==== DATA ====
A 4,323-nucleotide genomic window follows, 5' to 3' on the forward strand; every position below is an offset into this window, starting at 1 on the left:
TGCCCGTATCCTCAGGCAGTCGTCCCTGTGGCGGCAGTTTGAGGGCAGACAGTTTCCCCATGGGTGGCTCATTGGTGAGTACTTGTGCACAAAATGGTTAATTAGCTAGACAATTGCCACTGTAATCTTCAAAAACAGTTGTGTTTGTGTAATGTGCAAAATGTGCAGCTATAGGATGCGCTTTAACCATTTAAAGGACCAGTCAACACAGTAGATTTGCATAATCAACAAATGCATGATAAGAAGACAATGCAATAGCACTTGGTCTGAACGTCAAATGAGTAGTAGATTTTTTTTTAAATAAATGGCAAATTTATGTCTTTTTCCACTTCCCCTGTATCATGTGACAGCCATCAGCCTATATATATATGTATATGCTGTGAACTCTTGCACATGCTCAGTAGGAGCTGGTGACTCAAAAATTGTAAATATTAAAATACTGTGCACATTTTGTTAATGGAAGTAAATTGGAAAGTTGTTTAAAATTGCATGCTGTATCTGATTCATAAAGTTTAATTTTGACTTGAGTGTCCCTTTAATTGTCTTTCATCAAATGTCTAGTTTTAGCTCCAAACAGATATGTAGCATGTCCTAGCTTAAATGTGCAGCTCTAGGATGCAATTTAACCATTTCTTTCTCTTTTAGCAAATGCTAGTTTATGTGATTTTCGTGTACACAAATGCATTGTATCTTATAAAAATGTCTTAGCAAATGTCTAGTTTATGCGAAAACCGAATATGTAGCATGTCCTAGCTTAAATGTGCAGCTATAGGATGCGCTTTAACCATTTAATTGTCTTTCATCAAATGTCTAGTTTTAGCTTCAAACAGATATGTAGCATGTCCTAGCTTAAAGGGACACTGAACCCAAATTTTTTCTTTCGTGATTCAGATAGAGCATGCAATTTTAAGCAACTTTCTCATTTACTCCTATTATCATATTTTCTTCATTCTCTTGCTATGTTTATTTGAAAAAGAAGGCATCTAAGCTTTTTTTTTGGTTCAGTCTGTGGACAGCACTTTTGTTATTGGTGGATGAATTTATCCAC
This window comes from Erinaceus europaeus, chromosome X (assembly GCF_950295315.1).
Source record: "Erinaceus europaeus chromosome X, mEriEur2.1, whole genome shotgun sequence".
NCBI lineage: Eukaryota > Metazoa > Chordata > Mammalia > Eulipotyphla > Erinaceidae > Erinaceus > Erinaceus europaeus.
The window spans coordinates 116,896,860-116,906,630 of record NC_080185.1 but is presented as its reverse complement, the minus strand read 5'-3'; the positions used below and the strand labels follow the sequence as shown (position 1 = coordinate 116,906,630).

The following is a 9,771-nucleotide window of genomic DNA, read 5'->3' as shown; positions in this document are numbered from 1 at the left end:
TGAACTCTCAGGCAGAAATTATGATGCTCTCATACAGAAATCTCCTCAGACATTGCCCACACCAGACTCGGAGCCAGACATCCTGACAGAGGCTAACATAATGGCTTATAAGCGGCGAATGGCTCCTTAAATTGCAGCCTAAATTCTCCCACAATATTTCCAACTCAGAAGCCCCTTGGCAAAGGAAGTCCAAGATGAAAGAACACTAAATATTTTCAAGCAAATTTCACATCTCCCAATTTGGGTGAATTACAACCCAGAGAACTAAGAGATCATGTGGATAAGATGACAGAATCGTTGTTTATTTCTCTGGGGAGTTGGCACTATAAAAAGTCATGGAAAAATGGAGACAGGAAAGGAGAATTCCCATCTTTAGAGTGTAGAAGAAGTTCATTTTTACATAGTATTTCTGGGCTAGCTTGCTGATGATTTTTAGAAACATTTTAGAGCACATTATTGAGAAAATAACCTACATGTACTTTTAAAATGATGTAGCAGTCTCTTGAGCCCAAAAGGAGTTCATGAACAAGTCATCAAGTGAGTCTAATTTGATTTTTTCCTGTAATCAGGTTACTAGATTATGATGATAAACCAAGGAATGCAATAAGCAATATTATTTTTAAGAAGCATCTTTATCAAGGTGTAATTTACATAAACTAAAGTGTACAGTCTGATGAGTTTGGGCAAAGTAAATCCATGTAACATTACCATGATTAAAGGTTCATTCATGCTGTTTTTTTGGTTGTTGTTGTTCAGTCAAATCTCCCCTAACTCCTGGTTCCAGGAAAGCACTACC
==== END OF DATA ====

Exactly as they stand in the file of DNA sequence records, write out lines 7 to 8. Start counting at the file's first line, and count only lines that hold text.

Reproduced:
The following is a 9,771-nucleotide window of genomic DNA, read 5'->3' as shown; positions in this document are numbered from 1 at the left end:
TGAACTCTCAGGCAGAAATTATGATGCTCTCATACAGAAATCTCCTCAGACATTGCCCACACCAGACTCGGAGCCAGACATCCTGACAGAGGCTAACATAATGGCTTATAAGCGGCGAATGGCTCCTTAAATTGCAGCCTAAATTCTCCCACAATATTTCCAACTCAGAAGCCCCTTGGCAAAGGAAGTCCAAGATGAAAGAACACTAAATATTTTCAAGCAAATTTCACATCTCCCAATTTGGGTGAATTACAACCCAGAGAACTAAGAGATCATGTGGATAAGATGACAGAATCGTTGTTTATTTCTCTGGGGAGTTGGCACTATAAAAAGTCATGGAAAAATGGAGACAGGAAAGGAGAATTCCCATCTTTAGAGTGTAGAAGAAGTTCATTTTTACATAGTATTTCTGGGCTAGCTTGCTGATGATTTTTAGAAACATTTTAGAGCACATTATTGAGAAAATAACCTACATGTACTTTTAAAATGATGTAGCAGTCTCTTGAGCCCAAAAGGAGTTCATGAACAAGTCATCAAGTGAGTCTAATTTGATTTTTTCCTGTAATCAGGTTACTAGATTATGATGATAAACCAAGGAATGCAATAAGCAATATTATTTTTAAGAAGCATCTTTATCAAGGTGTAATTTACATAAACTAAAGTGTACAGTCTGATGAGTTTGGGCAAAGTAAATCCATGTAACATTACCATGATTAAAGGTTCATTCATGCTGTTTTTTTGGTTGTTGTTGTTCAGTCAAATCTCCCCTAACTCCTGGTTCCAGGAAAGCACTACC